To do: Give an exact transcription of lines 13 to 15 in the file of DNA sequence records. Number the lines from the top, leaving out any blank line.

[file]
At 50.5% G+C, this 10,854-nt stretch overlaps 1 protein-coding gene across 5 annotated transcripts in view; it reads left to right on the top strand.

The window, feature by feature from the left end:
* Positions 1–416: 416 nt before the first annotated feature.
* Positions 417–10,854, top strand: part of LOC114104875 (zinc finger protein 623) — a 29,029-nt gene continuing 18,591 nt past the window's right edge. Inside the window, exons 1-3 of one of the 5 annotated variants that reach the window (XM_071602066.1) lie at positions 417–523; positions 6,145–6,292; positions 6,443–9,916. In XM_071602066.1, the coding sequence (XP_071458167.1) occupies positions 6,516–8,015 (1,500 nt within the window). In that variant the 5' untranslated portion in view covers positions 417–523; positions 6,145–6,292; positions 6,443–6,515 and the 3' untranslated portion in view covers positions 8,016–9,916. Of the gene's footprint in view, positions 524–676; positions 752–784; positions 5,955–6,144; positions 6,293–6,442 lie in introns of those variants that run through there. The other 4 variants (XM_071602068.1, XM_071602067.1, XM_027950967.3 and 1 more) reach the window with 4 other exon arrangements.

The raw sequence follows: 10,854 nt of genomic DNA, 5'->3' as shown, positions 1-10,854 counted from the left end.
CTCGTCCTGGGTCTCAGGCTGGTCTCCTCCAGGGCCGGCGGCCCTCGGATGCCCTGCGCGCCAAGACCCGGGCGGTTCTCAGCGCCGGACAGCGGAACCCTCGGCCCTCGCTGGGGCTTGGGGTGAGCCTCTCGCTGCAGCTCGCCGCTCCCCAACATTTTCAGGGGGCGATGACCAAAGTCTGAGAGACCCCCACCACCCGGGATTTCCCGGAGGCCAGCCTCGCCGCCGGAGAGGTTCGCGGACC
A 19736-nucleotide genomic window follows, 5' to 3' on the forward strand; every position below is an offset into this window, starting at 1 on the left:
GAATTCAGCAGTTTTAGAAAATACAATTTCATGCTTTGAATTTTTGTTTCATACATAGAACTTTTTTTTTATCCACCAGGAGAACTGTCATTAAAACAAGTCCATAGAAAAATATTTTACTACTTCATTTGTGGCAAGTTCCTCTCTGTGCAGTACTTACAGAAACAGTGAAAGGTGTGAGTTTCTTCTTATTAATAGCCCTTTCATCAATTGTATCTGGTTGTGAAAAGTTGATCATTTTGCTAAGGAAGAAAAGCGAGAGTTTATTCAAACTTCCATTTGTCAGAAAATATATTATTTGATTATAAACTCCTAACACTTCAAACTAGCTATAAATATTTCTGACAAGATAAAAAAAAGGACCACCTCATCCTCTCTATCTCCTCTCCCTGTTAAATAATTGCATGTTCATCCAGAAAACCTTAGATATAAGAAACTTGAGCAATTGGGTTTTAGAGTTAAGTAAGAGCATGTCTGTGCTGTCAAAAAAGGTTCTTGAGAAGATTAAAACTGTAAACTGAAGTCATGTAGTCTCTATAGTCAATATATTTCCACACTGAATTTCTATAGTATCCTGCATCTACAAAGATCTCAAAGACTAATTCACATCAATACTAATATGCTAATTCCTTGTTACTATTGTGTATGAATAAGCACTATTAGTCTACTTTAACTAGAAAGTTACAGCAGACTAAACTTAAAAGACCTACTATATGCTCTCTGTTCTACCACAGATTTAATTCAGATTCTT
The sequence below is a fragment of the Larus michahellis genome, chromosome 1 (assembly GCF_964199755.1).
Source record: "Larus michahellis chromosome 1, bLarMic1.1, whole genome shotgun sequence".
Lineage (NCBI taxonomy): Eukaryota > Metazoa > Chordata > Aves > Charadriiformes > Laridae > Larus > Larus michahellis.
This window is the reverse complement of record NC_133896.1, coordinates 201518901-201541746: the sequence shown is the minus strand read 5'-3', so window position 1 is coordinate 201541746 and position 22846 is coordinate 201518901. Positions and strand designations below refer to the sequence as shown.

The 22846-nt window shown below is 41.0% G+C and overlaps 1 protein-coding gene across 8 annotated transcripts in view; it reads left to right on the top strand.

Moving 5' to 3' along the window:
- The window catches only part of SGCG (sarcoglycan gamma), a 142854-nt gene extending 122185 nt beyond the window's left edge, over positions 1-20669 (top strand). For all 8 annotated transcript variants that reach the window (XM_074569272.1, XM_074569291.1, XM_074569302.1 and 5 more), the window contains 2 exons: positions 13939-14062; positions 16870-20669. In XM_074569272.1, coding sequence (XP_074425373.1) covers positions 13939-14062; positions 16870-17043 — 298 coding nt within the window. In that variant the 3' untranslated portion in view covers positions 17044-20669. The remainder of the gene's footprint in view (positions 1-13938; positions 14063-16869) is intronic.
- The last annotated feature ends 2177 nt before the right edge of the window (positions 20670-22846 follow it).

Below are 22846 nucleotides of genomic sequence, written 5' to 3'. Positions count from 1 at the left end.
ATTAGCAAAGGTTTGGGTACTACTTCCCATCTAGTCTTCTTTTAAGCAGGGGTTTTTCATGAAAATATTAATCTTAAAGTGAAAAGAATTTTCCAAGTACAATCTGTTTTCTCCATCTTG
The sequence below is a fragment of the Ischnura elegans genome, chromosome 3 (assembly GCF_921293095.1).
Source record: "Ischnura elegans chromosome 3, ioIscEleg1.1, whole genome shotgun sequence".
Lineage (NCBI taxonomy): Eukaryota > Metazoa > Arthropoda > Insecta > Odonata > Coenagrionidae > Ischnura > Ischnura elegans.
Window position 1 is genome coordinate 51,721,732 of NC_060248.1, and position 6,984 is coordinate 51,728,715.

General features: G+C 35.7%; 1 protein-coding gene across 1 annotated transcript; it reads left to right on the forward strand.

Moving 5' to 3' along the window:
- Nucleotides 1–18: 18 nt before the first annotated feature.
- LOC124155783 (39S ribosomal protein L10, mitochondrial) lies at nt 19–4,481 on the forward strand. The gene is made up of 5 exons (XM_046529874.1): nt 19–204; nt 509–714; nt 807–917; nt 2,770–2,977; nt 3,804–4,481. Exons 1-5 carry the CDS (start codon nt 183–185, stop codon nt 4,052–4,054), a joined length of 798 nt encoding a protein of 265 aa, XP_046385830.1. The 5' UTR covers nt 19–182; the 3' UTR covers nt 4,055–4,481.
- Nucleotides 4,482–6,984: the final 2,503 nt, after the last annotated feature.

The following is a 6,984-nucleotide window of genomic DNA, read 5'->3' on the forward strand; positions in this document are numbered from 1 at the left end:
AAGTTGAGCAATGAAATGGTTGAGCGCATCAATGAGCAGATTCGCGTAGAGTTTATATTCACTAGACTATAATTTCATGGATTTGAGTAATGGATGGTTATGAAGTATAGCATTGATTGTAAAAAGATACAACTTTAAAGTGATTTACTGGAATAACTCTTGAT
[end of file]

The 22846-nt window shown below is 41.0% G+C and overlaps 1 protein-coding gene across 8 annotated transcripts in view; it reads left to right on the top strand.

Moving 5' to 3' along the window:
- The window catches only part of SGCG (sarcoglycan gamma), a 142854-nt gene extending 122185 nt beyond the window's left edge, over positions 1-20669 (top strand). For all 8 annotated transcript variants that reach the window (XM_074569272.1, XM_074569291.1, XM_074569302.1 and 5 more), the window contains 2 exons: positions 13939-14062; positions 16870-20669. In XM_074569272.1, coding sequence (XP_074425373.1) covers positions 13939-14062; positions 16870-17043 — 298 coding nt within the window. In that variant the 3' untranslated portion in view covers positions 17044-20669. The remainder of the gene's footprint in view (positions 1-13938; positions 14063-16869) is intronic.